By the early 1970s, the AHA had transferred ownership of the Blue Cross service mark to the Blue Cross Association and the Associated Medical Care Plans, Inc. had spun off into the Blue Shield Association. In 1978 these two associations consolidated their staff and then fully merged in 1982. Both the Blue Cross and Blue Shield names as well as service marks (Blue Marks) were united and given the name the “Blue Cross and Blue Shield Association” (the Association); governed by member plans.
Today, the Association is a federation of 36 separate health insurance companies (plans) that provide health insurance in the United States to more than 106 million people. The plans are the governing members of the Association, they can repeal/amend bylaws as well as implement new bylaws. Each member plan is bound by the Association rules and are autonomous in their operations. Each plan’s CEO has a fiduciary responsibility to both their individual plan and the Association.
Each plan has signed a License Agreement with the Association that identifies an exclusive “service area” where a member plan may use the Blue Marks. Plans are not able to develop a provider network or contract with a healthcare provider outside its service area for services to be provided under the Blue Marks. A “Map Book” is used to display defined service areas. The Map Book is a “highly sensitive” document that is not public record nor distributed to the plans.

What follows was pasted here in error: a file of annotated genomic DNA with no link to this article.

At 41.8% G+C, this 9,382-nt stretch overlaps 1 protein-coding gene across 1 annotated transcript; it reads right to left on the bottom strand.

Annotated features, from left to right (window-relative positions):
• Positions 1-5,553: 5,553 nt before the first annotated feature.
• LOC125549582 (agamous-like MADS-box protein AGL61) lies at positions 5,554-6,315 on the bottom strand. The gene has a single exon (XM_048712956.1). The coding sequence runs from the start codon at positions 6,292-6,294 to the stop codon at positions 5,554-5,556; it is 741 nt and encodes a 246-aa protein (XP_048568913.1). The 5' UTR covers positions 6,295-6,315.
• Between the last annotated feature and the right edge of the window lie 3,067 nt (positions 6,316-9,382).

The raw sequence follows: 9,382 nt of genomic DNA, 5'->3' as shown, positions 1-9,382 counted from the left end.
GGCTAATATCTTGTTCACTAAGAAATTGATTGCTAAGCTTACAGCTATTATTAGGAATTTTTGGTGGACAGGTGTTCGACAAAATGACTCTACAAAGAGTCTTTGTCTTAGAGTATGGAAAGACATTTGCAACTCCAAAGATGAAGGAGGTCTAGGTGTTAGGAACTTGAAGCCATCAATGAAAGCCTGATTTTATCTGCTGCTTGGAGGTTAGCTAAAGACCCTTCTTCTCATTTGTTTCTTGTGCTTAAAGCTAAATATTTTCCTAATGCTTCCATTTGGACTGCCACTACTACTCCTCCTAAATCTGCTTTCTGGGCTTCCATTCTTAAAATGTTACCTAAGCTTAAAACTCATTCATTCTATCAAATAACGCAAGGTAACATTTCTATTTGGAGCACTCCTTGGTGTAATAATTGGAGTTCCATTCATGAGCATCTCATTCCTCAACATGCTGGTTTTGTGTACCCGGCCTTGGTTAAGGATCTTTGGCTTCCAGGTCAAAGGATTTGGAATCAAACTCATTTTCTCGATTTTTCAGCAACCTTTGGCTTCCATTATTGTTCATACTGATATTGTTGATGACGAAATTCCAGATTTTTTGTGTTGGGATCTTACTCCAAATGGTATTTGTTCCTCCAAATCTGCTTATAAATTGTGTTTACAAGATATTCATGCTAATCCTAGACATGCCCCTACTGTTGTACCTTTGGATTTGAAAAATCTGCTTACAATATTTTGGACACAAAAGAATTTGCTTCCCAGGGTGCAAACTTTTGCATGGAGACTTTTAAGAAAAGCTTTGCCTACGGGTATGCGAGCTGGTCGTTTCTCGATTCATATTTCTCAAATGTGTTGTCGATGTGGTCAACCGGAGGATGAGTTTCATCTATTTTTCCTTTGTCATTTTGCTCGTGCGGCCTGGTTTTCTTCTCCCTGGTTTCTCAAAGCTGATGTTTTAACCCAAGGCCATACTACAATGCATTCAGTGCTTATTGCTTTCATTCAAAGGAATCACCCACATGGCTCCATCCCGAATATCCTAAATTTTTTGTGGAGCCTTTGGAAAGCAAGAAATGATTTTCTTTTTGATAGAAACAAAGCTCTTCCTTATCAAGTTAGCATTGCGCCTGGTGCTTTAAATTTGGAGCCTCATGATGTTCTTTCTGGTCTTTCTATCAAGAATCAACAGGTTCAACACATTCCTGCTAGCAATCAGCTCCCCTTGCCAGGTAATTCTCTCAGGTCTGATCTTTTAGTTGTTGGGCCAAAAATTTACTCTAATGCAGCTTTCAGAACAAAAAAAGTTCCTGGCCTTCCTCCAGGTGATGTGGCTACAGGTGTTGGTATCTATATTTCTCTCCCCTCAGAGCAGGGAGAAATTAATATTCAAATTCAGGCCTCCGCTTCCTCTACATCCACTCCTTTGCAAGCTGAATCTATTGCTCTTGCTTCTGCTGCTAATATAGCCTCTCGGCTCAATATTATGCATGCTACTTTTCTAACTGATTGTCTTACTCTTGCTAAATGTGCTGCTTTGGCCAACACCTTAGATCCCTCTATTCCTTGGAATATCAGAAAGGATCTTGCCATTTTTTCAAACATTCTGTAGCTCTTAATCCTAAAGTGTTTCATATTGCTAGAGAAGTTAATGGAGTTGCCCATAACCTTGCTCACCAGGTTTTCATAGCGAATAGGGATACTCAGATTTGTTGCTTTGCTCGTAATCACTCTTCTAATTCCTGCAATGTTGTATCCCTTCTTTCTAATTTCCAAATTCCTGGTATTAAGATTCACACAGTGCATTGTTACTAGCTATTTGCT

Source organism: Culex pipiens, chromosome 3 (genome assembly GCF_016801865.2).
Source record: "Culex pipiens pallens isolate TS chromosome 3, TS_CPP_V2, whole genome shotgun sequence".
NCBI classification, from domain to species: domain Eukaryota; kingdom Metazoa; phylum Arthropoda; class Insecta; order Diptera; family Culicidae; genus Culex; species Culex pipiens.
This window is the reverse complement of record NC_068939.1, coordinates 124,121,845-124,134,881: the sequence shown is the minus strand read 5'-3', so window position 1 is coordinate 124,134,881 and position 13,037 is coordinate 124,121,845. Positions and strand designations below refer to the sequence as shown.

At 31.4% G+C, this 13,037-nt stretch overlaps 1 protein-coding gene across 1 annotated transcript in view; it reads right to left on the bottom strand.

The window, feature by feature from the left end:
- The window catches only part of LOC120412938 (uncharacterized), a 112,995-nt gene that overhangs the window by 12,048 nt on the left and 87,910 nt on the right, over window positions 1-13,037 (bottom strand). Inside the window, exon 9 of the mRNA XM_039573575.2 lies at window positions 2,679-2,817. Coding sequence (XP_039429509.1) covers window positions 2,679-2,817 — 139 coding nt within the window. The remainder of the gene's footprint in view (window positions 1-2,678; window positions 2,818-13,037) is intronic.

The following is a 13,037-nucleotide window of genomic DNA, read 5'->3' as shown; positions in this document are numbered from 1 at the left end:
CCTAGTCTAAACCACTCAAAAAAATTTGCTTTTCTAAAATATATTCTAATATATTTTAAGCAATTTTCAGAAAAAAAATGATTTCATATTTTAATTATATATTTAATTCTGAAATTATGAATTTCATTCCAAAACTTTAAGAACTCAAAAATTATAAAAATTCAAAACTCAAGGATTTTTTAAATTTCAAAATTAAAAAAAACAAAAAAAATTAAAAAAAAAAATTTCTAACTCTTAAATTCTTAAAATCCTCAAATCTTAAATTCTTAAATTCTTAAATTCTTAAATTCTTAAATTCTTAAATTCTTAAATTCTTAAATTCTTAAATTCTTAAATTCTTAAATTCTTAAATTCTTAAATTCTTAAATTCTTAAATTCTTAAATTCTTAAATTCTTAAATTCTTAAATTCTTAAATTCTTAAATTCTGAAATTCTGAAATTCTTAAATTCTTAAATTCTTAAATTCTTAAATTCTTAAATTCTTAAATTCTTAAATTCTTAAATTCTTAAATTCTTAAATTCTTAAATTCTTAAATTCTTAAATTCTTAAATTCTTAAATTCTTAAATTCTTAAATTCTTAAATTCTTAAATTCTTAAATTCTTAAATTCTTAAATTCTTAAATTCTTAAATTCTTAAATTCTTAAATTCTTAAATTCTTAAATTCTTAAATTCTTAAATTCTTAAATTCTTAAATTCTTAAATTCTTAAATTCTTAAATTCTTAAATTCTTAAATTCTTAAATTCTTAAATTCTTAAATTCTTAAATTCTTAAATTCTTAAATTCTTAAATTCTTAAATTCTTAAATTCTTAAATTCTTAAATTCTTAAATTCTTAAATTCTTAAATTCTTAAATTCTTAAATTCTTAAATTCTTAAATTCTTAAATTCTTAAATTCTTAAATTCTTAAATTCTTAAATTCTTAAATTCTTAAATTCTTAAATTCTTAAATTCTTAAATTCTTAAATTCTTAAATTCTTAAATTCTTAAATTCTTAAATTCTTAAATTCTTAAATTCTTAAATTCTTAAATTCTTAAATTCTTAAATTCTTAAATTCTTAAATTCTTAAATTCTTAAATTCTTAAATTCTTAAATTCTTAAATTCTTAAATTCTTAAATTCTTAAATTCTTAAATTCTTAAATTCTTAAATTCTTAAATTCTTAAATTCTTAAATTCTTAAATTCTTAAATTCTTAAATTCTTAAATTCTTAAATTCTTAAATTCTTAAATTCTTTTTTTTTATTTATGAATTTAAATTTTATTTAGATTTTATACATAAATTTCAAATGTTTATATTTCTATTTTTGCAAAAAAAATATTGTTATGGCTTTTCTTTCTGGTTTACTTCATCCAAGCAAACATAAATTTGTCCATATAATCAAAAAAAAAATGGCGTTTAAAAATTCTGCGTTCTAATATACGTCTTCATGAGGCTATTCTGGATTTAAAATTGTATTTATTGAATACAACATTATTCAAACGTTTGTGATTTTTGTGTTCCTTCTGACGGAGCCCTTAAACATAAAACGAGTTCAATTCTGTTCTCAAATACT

The plans agree to not use the Blue Marks outside their service area and they can be fined by the Association for doing so. However, since its earliest days, there has been competition among the differing member plans. Today, it is rare, but there are several plans that do overlap one another.
Exclusive Service Areas
The use of Exclusive Service Areas (ESAs) by the Association has led to some antitrust violation claims in the past. In 1985, the Attorney General of Maryland sued the Association saying the use of ESAs violated federal and state antitrust laws. Even so, plan CEO’s acknowledged the benefits of the ESAs, claiming they allowed for more aggressive bargaining and guaranteed larger market share because other Blue plans stayed out of area.
Current Anti-Trust Class-Action
In December of 2018, a federal appeals court ruled that Blue Cross and Blue Shield plans must defend themselves against a major class action case accusing them of anti-competitive practices.